No, You Man Up!

Jose Vilson Education, Jose


Chuck Baby

Today, I had a coverage for a gym teacher in the gym, a coverage I’ll take any day since I get to spend time with my students and I get to play a little basketball (hopefully and implicitly teaching them about sportsmanship and teamwork along the way). After sweating it out for about a period and a 1/2, I went to my classroom to finish up my day. I opened the door and of course, it’s my more … rowdy class. They have projects to finish, but they’re much more interested in being in the hallway and cursing out their on-again-off-again boyfriends / girlfriends / kissing buddies, etc.

Through all of this, my knucklehead, who I’ll call The Tough Guy, comes in, shakes my hand really hard. At first, it’s no big deal: my handshake is firm as well. Then, he decides to try and prove himself to me, and pulls me towards himself, saying “Come on, man. I’m a man already. Mad strong. When you get as strong as me, holla at me.” My first instinct, which I acted upon, was to reshake his hand, come up to his face, and reaffirm my own stance:

“When you come back to me with a college degree, you can holla back at me.”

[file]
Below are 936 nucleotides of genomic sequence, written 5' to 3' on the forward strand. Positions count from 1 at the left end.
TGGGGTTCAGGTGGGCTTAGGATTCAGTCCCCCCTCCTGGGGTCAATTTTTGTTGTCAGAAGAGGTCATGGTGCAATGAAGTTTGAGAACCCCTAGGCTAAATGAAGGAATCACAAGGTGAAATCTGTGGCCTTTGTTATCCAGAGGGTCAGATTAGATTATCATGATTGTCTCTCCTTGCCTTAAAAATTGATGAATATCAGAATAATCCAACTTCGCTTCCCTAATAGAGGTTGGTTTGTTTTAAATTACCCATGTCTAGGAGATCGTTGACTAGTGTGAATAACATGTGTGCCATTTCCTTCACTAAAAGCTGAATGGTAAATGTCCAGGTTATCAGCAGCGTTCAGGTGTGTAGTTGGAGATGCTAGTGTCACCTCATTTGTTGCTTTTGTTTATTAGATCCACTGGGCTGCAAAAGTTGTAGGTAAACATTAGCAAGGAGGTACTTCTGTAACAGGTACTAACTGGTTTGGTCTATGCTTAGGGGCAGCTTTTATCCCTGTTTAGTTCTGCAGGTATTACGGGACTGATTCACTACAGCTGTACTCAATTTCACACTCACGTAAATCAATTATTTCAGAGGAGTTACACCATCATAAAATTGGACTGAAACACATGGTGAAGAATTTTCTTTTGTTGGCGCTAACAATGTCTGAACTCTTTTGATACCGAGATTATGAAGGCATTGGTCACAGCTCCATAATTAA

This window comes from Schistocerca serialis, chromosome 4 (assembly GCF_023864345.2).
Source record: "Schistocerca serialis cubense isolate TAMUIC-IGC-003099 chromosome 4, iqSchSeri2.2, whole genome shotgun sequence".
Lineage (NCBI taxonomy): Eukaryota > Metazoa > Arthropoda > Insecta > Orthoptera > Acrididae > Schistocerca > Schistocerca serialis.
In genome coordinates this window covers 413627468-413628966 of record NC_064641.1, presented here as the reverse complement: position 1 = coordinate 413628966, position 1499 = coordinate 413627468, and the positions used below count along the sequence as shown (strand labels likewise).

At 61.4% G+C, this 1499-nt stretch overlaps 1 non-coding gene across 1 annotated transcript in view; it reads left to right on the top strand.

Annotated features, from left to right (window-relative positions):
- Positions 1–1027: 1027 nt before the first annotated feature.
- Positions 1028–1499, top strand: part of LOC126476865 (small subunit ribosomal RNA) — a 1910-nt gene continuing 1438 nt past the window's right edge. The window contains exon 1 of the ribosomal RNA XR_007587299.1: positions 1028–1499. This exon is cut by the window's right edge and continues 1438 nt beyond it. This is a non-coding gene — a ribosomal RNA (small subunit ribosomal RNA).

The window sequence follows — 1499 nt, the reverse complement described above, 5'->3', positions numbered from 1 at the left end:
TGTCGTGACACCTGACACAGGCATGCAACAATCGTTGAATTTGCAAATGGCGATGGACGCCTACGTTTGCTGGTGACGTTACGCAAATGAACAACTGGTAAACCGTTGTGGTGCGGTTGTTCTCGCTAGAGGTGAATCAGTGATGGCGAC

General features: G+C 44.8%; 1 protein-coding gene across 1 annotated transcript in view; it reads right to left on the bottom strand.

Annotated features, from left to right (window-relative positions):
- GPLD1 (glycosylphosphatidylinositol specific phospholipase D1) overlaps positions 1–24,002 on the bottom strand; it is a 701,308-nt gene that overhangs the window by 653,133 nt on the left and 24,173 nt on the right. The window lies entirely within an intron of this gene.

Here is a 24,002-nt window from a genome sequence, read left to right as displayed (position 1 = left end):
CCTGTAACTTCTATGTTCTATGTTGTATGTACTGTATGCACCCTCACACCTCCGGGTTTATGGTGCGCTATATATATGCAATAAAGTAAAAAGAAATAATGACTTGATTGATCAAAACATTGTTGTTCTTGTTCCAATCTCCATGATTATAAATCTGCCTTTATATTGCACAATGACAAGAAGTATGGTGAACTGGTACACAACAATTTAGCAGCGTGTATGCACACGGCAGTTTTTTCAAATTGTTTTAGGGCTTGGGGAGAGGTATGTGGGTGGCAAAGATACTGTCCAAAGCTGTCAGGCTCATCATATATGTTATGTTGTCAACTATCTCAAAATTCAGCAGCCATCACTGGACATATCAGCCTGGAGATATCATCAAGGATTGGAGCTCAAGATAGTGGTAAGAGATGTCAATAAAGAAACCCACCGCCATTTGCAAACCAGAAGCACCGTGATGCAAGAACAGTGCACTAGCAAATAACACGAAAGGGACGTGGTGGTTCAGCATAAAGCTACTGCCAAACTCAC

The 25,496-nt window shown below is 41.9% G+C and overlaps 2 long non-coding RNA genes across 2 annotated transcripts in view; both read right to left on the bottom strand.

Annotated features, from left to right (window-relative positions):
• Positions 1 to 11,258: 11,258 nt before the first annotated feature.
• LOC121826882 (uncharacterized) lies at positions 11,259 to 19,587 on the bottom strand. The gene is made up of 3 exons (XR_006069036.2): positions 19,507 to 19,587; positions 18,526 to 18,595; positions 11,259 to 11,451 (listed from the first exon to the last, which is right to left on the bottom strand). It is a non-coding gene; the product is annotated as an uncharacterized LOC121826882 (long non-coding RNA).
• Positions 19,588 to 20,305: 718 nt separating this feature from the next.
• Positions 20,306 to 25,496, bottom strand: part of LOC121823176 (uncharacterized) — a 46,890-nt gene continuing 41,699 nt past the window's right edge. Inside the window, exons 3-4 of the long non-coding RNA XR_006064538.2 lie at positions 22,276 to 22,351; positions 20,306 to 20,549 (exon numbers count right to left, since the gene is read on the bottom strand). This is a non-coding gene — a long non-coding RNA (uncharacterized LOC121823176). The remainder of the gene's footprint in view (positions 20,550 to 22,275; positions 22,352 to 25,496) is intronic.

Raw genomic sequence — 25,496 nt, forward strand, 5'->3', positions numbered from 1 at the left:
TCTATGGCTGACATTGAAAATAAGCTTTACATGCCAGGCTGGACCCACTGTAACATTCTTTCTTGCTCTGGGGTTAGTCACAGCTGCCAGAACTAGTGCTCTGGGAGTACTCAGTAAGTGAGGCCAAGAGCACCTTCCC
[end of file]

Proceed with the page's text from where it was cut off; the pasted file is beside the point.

And before I get called a snob or something, let it be known that my #1 priority in the classroom, irrespective of where my student is in their educational journey, is to make sure that they get their minds and hearts ready for the highest level of education possible. I can no longer sit in wait while most middle schoolers I’m familiar with can’t even see past junior year of high school. Some of my students are 2 years older than the rest of the students, so they’re close to seeing (a slightly skewed, but close) version of what manhood means. Injecting those few little words like “college” and “graduate” does a lot for a student’s psyche.

Frankly, I can hardly blame the kid for coming up to me thinking he’d try and intimidate me with his “tough talk.” He’s very open about his late-night excursions and makes overly lucid (and lewd) gestures. Why, that’s similar to what he’s already seeing promoted to him all over the media that’s targeted towards him. Yet, working with his dad doing janitorial work on the weekends and studying doesn’t appeal to him because he rarely sees men of his background step up to the plate, take him by the shoulder, and guide him any which way. As a teacher, I stand directly against what hes already been taught about himself, and that’s probably the hardest part about teaching him in general.

Even today, I tried to search for good news, in the name of fair and balanced reporting (ha). I went to and had to pay them just to get a little bit. I went to and found nothing but bad news. I looked at the most popular stories of the day, and no good news. And by good, I mean, “This has or will help the average American out.” Those stories of good will and volunteerism go relatively unnoticed.

So I let go of his hand and he says, “Yo, you trying to herb me?”

“Nope, wasn’t trying.”

Laughter ensues.

An understanding emerges.

Jose, who definitely has a year-in-review blog coming up (thanks for asking) …